Back in the dry it was time to see an example of some cabins.  On Australia Deck (8) we first were shown The Tokyo Suite (A148).  This is a corner suite with a table, chairs and lounger on the balcony.  The suite had twin beds, table, chairs and a sofa.  On the desk was a flat screen TV and there was also tea and coffee making facilities.  I had read when they decided to hand the ship over to P&O from Cunard they ordered the flat screen TV's so they could fit in the tea and coffee facilities which wouldn't have been on the Queen Victoria.  It was a very nice suite and if I had the money would like to sail in one of them.  Next we were taken to cabin A72 mid-ships.  This was much smaller.  The balcony was smaller than the cabin with just 2 chairs and quite difficult to get in and out of without bumping into one of them.  Twin beds, flat-screen TV and tea/coffee making facilities again but not much room to get around the cabin itself.  Cabin B80 on Bermuda Deck (7) was better.  More spacious, double bed, sofa, writing desk.  This is another cabin I wouldn't mind paying for if I managed to cruise on her.  I think there was a jacuzzi in the bathroom too, though I didn't inspect any of them properly or the balcony.  The New York Suite (B70) wasn't quite what I expected for the top of the range accommodation.  It didn't really look that much different to B80 or The Tokyo Suite.  Just a little bigger with a dressing area by the bathroom (which also wasn't much bigger than the other cabins) which also had the tea/coffee making facilities.  On the whole it was very disappointing it wasn't more luxurious for the price.  The final cabin we saw was B26, and and inside one.  This was another of my favourites and I could also happily stay in one of these.  Although small, with double bed and desk opposite the bed with the TV and tea/coffee facilities, it still had a bit more room for manoevre than A72.  It looked very cosy and I do hope the passenger due to sail that day enjoyed staying in it.

We were getting close to 12.15pm by now and lunch.  We were whisked down to Florida Deck (2), through the Casino where they offer lessons in how to gamble, past the Rising Sun pub, through the art gallery (which had a bell, apparently from the original Arcadia, though there was no plaque to say what it was), past Arcadian Rhodes and The Globe to the lower deck of the Meridian Restaurant.  The service was faultless and the food excellent.  We got a 3-course meal chosen from the menu.  After lunch at 1.45pm (the time we should have been disembarking), we were all given a copy of the menu and a Pearl of Arcadia paperweight as souvenirs.  We resumed the tour which included a better look at Arcadian Rhodes (which by now had passengers in) and The Globe.  That had a bar with which, I was reliably informed, was identical to the Westerdam right down the the chairs (as was a lot of the ship).  The Globe itself was for dances and a cinema, we were told.  The decor again though was pretty sparse and it did look a bit uninviting.  Following that was the Electra disco.  Considering the number of passengers the ship holds, this was one of the smallest discos I've ever come across.  Even without adding the adjoining bar, this was smaller than the gymnasium.  The Palladium theatre was next.  I don't know how many people it holds but again it was quite small.  The Cyb@Centre on the Promenade Deck (3) seemed bigger than Electra for some reason.  Not many computer terminals though again considering the amount of passengers.  Café Vivo was quite nice.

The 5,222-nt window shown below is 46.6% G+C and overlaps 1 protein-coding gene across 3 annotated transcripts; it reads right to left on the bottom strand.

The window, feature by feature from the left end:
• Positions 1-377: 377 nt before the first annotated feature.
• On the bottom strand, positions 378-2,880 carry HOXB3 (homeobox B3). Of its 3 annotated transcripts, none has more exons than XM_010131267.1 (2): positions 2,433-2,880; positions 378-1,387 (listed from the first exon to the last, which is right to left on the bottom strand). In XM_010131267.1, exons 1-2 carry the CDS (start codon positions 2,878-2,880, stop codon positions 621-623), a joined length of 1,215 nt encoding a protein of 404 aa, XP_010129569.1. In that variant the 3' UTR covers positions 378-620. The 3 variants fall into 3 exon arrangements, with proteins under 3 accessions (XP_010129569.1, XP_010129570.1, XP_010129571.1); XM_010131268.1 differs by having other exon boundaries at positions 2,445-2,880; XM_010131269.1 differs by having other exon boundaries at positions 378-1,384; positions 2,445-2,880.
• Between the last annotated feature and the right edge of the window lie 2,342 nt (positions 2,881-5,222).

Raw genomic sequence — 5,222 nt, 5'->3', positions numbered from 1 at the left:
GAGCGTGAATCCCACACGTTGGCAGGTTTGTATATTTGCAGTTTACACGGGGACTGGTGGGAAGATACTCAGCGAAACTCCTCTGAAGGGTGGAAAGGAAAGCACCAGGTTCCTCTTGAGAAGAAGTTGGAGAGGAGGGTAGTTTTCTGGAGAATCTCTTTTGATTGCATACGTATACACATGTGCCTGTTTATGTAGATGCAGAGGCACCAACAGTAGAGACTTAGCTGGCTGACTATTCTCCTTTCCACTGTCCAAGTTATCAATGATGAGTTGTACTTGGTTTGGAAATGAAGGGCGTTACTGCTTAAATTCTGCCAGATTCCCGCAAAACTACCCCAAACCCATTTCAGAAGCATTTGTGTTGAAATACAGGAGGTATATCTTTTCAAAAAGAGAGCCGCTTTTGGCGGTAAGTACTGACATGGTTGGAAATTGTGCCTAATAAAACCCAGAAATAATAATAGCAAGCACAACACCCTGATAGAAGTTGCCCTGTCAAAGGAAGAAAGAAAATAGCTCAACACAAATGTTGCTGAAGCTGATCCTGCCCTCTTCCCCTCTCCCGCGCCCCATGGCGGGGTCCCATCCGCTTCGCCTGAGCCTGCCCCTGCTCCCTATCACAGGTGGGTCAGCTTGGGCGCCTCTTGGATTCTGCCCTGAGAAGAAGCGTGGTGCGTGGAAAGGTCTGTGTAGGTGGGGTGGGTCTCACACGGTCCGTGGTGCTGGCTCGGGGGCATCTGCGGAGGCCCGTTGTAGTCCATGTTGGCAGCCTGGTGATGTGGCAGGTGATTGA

The Piccadilly shopping area was next on our tour.  First we were shown the library which was really nice and spacious.  Then a few shops, passing through the Piano Bar, ending with Celebrations, from which you can buy Arcadia souvenirs like baseball caps or even champagne, perfumes and photo frames.  And so the tour was over and we all made out way down to Grenada Deck (2), passing a photo of Arcadia's Godmother, Dame Kelly Holmes and the Atrium which has been criticised, wasn't as good as some but not horrible by any means.  I really like it.  After going through security again about 30 minutes later than the itinerary, the tour was over as was the rain. 

So my thoughts on this new ship?  All in all not too bad.  Much better than I'd expected considering she's not an original design inside or out.  Sitting in the restaurant at lunch I was wishing I was staying on for the cruise.  Given half a chance I would definitely sail on her, but with any ship I would avoid many places such as the beauty therapy, hairdressers, gym.  Clearly the artwork is an acquired taste. Some people will like it while others will not.  One was more like 2 vertical posts of concrete than art.  The paintings (or prints) on the stairways were nice though, as was the giant 'Cosmic Egg' on Grenada Deck (the plaque said it was made of polystyrene, glass and resin which ruined the illusion) and there was some lovely oriental and Indian-type pieces in the Belvedere Restaurant.  Although reportedly the Aurora and Oriana are the more preferred ships of the fleet, this is an adults only ship, you will be able to marry on her soon, and she is already getting quite a following.  It's not hard to see why, despite the funnel.  I sincerely thank Malcolm Oliver of the Ocean Liner Society for arranging this with the kind cooperation of Carnival/P&O and Carnival/P&O for their friendly staff onboard and in departures.  No wonder so many people in the UK choose them to go cruising.